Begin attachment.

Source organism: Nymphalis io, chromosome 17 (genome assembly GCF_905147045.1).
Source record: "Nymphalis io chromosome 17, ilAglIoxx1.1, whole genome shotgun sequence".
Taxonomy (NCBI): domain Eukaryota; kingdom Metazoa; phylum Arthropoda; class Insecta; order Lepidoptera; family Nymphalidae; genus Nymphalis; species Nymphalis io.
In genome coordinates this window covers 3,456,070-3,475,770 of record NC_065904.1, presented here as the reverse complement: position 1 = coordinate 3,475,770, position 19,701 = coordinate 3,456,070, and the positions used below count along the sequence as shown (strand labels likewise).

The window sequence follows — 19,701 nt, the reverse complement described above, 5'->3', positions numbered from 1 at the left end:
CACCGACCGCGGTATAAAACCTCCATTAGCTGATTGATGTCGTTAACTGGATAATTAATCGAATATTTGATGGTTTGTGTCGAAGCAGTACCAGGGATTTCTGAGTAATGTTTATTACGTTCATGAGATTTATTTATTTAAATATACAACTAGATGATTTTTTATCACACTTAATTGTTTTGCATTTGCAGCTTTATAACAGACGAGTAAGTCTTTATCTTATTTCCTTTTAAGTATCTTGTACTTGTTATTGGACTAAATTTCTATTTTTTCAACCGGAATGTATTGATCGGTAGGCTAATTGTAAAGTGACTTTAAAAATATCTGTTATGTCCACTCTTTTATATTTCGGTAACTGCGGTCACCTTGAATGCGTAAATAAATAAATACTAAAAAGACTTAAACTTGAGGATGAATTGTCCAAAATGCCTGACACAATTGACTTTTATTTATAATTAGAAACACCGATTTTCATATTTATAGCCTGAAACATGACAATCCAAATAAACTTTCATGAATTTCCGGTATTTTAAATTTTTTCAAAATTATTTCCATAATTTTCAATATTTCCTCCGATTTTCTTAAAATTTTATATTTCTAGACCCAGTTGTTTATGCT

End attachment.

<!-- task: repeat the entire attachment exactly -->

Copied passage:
Source organism: Nymphalis io, chromosome 17 (genome assembly GCF_905147045.1).
Source record: "Nymphalis io chromosome 17, ilAglIoxx1.1, whole genome shotgun sequence".
Taxonomy (NCBI): domain Eukaryota; kingdom Metazoa; phylum Arthropoda; class Insecta; order Lepidoptera; family Nymphalidae; genus Nymphalis; species Nymphalis io.
In genome coordinates this window covers 3,456,070-3,475,770 of record NC_065904.1, presented here as the reverse complement: position 1 = coordinate 3,475,770, position 19,701 = coordinate 3,456,070, and the positions used below count along the sequence as shown (strand labels likewise).

The window sequence follows — 19,701 nt, the reverse complement described above, 5'->3', positions numbered from 1 at the left end:
CACCGACCGCGGTATAAAACCTCCATTAGCTGATTGATGTCGTTAACTGGATAATTAATCGAATATTTGATGGTTTGTGTCGAAGCAGTACCAGGGATTTCTGAGTAATGTTTATTACGTTCATGAGATTTATTTATTTAAATATACAACTAGATGATTTTTTATCACACTTAATTGTTTTGCATTTGCAGCTTTATAACAGACGAGTAAGTCTTTATCTTATTTCCTTTTAAGTATCTTGTACTTGTTATTGGACTAAATTTCTATTTTTTCAACCGGAATGTATTGATCGGTAGGCTAATTGTAAAGTGACTTTAAAAATATCTGTTATGTCCACTCTTTTATATTTCGGTAACTGCGGTCACCTTGAATGCGTAAATAAATAAATACTAAAAAGACTTAAACTTGAGGATGAATTGTCCAAAATGCCTGACACAATTGACTTTTATTTATAATTAGAAACACCGATTTTCATATTTATAGCCTGAAACATGACAATCCAAATAAACTTTCATGAATTTCCGGTATTTTAAATTTTTTCAAAATTATTTCCATAATTTTCAATATTTCCTCCGATTTTCTTAAAATTTTATATTTCTAGACCCAGTTGTTTATGCT